ART X Lagos was created to bridge the divide that exists between contemporary art and pop culture in Nigeria. We want to place art firmly on the agenda in Nigeria, just as has been done in recent years with music, fashion and film. We want to widen the knowledge and appreciation of contemporary art in Nigeria, across the continent, as well as internationally. ART X Lagos was also created to position Lagos as an emergent cultural capital on the continent.

What makes ART x Lagos a unique offering in Lagos?
Firstly, our fair will see over 60 artists participate, drawn from African countries including Mali, Cameroon, Ghana, South Africa and Zimbabwe. We have invited galleries and art spaces from these countries because of our objective to widen Nigeria’s connection to the contemporary art scene around Africa, and to open up the perspectives of our local collectors and art lovers. Secondly, we are engaging talented emerging artists in Nigeria who are on the fringes of the art establishment here, by providing a platform through which they can be encountered by collectors. Thirdly, we are bringing in other creatives within the culture sector to collaborate with our artists to produce dynamic, experimental installations that have never before been experienced in Nigeria.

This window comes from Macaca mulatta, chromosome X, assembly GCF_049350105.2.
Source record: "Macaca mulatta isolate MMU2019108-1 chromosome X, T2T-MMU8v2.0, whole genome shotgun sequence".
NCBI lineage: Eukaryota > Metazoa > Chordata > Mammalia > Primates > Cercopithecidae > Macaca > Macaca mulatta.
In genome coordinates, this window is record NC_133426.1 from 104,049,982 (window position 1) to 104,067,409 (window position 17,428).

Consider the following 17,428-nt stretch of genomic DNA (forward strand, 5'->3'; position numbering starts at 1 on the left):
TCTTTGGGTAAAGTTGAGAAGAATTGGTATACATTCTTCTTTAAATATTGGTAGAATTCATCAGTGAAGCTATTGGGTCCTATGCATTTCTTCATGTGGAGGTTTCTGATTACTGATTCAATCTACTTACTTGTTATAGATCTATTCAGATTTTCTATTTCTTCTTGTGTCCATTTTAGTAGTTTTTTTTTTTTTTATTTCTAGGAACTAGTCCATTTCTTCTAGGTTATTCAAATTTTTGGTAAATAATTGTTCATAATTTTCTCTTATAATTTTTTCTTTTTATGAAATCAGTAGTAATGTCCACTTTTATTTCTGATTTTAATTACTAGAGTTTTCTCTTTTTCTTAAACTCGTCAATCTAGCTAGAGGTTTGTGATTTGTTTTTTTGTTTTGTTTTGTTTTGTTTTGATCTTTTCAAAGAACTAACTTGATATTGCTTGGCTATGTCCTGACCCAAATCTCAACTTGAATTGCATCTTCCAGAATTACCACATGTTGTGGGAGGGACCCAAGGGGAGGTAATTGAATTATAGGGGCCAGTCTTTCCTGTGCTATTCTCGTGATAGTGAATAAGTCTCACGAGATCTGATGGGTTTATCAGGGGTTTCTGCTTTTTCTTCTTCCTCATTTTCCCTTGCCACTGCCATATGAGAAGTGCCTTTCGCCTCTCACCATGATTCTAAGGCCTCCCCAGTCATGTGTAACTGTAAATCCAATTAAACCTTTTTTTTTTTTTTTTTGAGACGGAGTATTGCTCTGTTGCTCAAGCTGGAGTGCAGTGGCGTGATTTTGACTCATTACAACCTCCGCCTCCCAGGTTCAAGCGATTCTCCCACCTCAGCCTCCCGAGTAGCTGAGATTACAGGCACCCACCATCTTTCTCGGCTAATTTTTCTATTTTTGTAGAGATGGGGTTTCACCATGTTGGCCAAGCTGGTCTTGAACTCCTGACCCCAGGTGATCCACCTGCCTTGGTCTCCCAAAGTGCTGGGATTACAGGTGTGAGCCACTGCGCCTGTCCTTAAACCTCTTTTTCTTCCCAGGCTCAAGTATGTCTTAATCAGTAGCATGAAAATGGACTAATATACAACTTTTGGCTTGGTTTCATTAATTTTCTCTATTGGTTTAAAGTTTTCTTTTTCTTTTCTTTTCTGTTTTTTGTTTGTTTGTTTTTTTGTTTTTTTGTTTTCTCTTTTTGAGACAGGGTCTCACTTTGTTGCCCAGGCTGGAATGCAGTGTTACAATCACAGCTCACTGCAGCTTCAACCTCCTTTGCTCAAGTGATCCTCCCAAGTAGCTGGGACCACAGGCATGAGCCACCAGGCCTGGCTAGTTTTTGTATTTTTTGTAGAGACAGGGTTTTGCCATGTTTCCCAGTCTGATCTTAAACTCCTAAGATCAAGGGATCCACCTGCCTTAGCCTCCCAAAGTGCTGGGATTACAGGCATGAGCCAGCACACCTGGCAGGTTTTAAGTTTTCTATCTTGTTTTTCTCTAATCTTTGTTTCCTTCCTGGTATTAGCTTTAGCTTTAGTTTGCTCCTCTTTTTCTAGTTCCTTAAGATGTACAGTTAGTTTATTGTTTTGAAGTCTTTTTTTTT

What does Bisi Silva bring to ART x Lagos?
Bisi is one of the foremost curators in Nigeria, who has had an extensive career working with the best contemporary artists and art institutions around Africa and the rest of the world. She brings decades of experience to the team and has been very involved in the selection of exhibiting art galleries. She has also curated our six special project exhibitions featuring artists such as J.D ‘Okhai-Ojeikere, Fati Abubakar and Uche Okpa Iroha, and she has developed our talks and educational program which will have a fantastic line-up of experts speaking about a variety of issues pertinent to the advancement of contemporary art in Africa.

Tell us about the gallery and artist line-up.